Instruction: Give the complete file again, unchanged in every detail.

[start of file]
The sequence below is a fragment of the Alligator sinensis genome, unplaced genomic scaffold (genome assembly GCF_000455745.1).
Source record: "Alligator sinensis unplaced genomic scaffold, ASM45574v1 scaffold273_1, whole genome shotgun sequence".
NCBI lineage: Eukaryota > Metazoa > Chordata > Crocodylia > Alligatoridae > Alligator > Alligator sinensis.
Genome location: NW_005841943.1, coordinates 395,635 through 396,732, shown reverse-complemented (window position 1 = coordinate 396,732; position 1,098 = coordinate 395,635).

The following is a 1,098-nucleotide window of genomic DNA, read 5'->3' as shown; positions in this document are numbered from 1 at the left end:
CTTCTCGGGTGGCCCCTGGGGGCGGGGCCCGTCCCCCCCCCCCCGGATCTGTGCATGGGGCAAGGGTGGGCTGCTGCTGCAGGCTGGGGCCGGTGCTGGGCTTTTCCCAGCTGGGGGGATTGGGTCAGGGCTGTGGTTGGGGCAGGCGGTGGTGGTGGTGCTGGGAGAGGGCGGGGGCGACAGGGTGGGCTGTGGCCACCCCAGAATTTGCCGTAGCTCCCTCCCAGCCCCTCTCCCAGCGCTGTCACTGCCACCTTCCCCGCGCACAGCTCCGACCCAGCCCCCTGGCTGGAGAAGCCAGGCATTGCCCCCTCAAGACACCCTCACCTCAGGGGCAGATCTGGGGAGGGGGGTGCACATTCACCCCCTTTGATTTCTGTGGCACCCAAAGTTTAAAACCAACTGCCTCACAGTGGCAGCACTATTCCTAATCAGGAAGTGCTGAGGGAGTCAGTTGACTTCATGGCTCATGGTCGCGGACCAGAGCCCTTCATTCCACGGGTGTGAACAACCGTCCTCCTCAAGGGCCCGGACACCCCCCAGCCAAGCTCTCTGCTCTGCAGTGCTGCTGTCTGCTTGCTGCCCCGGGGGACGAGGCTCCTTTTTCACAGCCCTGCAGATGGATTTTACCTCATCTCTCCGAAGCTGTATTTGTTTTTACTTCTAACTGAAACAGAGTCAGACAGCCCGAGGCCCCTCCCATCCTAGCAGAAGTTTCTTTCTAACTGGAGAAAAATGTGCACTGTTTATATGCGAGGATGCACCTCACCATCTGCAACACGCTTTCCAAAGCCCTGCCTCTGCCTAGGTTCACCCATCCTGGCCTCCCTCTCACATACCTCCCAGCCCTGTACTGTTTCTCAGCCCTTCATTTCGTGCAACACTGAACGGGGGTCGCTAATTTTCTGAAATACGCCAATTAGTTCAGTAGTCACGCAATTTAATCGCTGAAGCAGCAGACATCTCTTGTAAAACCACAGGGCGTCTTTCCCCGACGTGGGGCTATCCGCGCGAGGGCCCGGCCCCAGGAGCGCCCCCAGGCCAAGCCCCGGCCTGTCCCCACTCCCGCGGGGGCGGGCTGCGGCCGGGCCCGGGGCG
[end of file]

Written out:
The sequence below is a fragment of the Alligator sinensis genome, unplaced genomic scaffold (genome assembly GCF_000455745.1).
Source record: "Alligator sinensis unplaced genomic scaffold, ASM45574v1 scaffold273_1, whole genome shotgun sequence".
NCBI lineage: Eukaryota > Metazoa > Chordata > Crocodylia > Alligatoridae > Alligator > Alligator sinensis.
Genome location: NW_005841943.1, coordinates 395,635 through 396,732, shown reverse-complemented (window position 1 = coordinate 396,732; position 1,098 = coordinate 395,635).

The following is a 1,098-nucleotide window of genomic DNA, read 5'->3' as shown; positions in this document are numbered from 1 at the left end:
CTTCTCGGGTGGCCCCTGGGGGCGGGGCCCGTCCCCCCCCCCCCGGATCTGTGCATGGGGCAAGGGTGGGCTGCTGCTGCAGGCTGGGGCCGGTGCTGGGCTTTTCCCAGCTGGGGGGATTGGGTCAGGGCTGTGGTTGGGGCAGGCGGTGGTGGTGGTGCTGGGAGAGGGCGGGGGCGACAGGGTGGGCTGTGGCCACCCCAGAATTTGCCGTAGCTCCCTCCCAGCCCCTCTCCCAGCGCTGTCACTGCCACCTTCCCCGCGCACAGCTCCGACCCAGCCCCCTGGCTGGAGAAGCCAGGCATTGCCCCCTCAAGACACCCTCACCTCAGGGGCAGATCTGGGGAGGGGGGTGCACATTCACCCCCTTTGATTTCTGTGGCACCCAAAGTTTAAAACCAACTGCCTCACAGTGGCAGCACTATTCCTAATCAGGAAGTGCTGAGGGAGTCAGTTGACTTCATGGCTCATGGTCGCGGACCAGAGCCCTTCATTCCACGGGTGTGAACAACCGTCCTCCTCAAGGGCCCGGACACCCCCCAGCCAAGCTCTCTGCTCTGCAGTGCTGCTGTCTGCTTGCTGCCCCGGGGGACGAGGCTCCTTTTTCACAGCCCTGCAGATGGATTTTACCTCATCTCTCCGAAGCTGTATTTGTTTTTACTTCTAACTGAAACAGAGTCAGACAGCCCGAGGCCCCTCCCATCCTAGCAGAAGTTTCTTTCTAACTGGAGAAAAATGTGCACTGTTTATATGCGAGGATGCACCTCACCATCTGCAACACGCTTTCCAAAGCCCTGCCTCTGCCTAGGTTCACCCATCCTGGCCTCCCTCTCACATACCTCCCAGCCCTGTACTGTTTCTCAGCCCTTCATTTCGTGCAACACTGAACGGGGGTCGCTAATTTTCTGAAATACGCCAATTAGTTCAGTAGTCACGCAATTTAATCGCTGAAGCAGCAGACATCTCTTGTAAAACCACAGGGCGTCTTTCCCCGACGTGGGGCTATCCGCGCGAGGGCCCGGCCCCAGGAGCGCCCCCAGGCCAAGCCCCGGCCTGTCCCCACTCCCGCGGGGGCGGGCTGCGGCCGGGCCCGGGGCG